Human activity continues to warm the planet over the past 16 years
What the science says...
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Once natural influences, in particular the impact of El Niño and La Niña, are removed from the recent termperature record, there is no evidence of a significant change in the human contribution to climate change.
Update 21/02/2013: Troy Masters is doing some interesting analysis on the methods employed here and by Foster and Rahmstorf. On the basis of his results and my latest analysis I now think that the uncertainties presented here are significantly underestimated, and that the attribution of short term temperature trends is far from settled. There remains a lot of interesting work to be done on this subject.
Global temperatures are affected by both natural and human factors. The human influence is dominated by a slow but inexorable warming caused by greenhouse gas emissions. Natural factors include strong but short lived changes due to El Niño, La Niña and volcanoes.
In order to reliably measure the human influence on climate it is necessary either to use temperature data covering several decades, or to first remove the effect of the natural influences. Both approaches give the same result - human activity is warming the planet.
A media myth has emerged disputing this fact. The myth is based on the fact that temperatures have risen more slowly over the past 16 years than previously. However this period is too short to eliminate the effect of short term natural influences on temperature, and no other attempt has been made to eliminate their effect. Therefore the conclusion is invalid.
The ‘16years’ video demonstrates how the natural influences can be removed from the temperature record, and that the rate of warming due to human activity shows essentially no change.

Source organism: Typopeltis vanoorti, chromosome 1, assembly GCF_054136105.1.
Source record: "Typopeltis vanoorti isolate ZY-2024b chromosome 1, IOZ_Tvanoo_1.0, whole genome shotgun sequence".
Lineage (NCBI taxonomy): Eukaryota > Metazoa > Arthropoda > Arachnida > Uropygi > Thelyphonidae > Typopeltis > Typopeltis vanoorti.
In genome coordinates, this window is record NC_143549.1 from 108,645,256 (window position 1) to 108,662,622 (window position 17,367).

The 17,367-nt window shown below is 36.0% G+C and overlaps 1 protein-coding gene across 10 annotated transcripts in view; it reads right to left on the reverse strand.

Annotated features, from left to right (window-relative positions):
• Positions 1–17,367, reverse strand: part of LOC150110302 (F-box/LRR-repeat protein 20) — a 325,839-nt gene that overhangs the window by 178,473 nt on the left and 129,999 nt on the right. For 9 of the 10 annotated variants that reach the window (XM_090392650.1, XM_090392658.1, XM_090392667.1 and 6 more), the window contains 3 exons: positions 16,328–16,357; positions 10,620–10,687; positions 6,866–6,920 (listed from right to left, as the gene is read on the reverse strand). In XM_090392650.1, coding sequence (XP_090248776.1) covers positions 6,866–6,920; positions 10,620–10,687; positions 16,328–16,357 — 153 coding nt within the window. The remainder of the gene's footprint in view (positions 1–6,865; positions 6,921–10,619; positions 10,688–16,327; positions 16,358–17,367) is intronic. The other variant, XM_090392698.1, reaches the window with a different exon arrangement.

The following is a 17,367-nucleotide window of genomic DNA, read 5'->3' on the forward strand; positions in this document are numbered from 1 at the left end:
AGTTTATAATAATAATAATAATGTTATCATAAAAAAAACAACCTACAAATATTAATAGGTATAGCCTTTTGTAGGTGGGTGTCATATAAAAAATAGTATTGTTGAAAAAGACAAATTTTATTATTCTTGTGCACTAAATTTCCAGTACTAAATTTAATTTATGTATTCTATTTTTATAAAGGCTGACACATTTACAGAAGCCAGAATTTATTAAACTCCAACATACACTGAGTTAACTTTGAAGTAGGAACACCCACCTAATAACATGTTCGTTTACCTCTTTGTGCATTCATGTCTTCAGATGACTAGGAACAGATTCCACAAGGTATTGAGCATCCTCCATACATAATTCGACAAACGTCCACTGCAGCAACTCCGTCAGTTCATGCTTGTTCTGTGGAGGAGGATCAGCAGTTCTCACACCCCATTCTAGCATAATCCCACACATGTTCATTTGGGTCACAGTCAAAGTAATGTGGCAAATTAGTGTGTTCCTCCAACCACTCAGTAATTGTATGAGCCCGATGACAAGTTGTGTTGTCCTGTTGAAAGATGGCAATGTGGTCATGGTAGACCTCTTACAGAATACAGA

In order to address the general audience the language in the video has necessarily been heavily simplified. Additional information is provided in the video description and in the advanced version of this rebuttal.
- The 16-year temperature trend provides no evidence to suggest that human-caused greenhouse warming has slowed.
- The 16-year temperature trend provides no evidence to suggest that the consensus understanding of human-caused climate change is incorrect.
- The temperature record over the past 35 years is consistent with climate change being driven by human greenhouse gas emissions.
- Given that human greenhouse gas emissions are increasing, and that the natural influences do not show a trend on longer timescales, we must expect increasing global warming in the future.
The results of this analysis are consistent with a statement by WMO Secretary-General Michel Jarraud:
"Naturally occurring climate variability due to phenomena such as El Niño and La Niña impact on temperatures and precipitation on a seasonal to annual scale. But they do not alter the underlying long-term trend of rising temperatures due to climate change as a result of human activities"
The rest of the climate system
Focusing on surface air temperatures also misses more than 90% of the overall warming of the planet (Figure 2).
Figure 2: Components of global warming for the period 1993 to 2003 calculated from IPCC AR4 220.127.116.11.
Nuccitelli et al. (2012) considered the warming of the oceans (both shallow and deep), land, atmosphere, and ice, and showed that global warming has not slowed in recent years (Figure 3).
Figure 3: Land, atmosphere, and ice heating (red), 0-700 meter OHC increase (light blue), 700-2,000 meter OHC increase (dark blue). From Nuccitelli et al. (2012).
- Foster and Rahmstorf (2011), Global temperature evolution 1979–2010 doi:10.1088/1748-9326/6/4/044022
- Rypdal (2012) Global temperature response to radiative forcing: Solar cycle versus volcanic eruptions doi:10.1029/2011JD017283
- Nuccitelli et al. (2012) Comment on Ocean heat content and Earth's radiation imbalance. II. Relation to climate shifts doi:10.1016/j.physleta.2012.10.010
Credits: Calculations and video: Kevin C. Voiceover: Daniel Bailey. Advice: The SkS team.
Last updated on 21 February 2013 by Kevin C. View Archives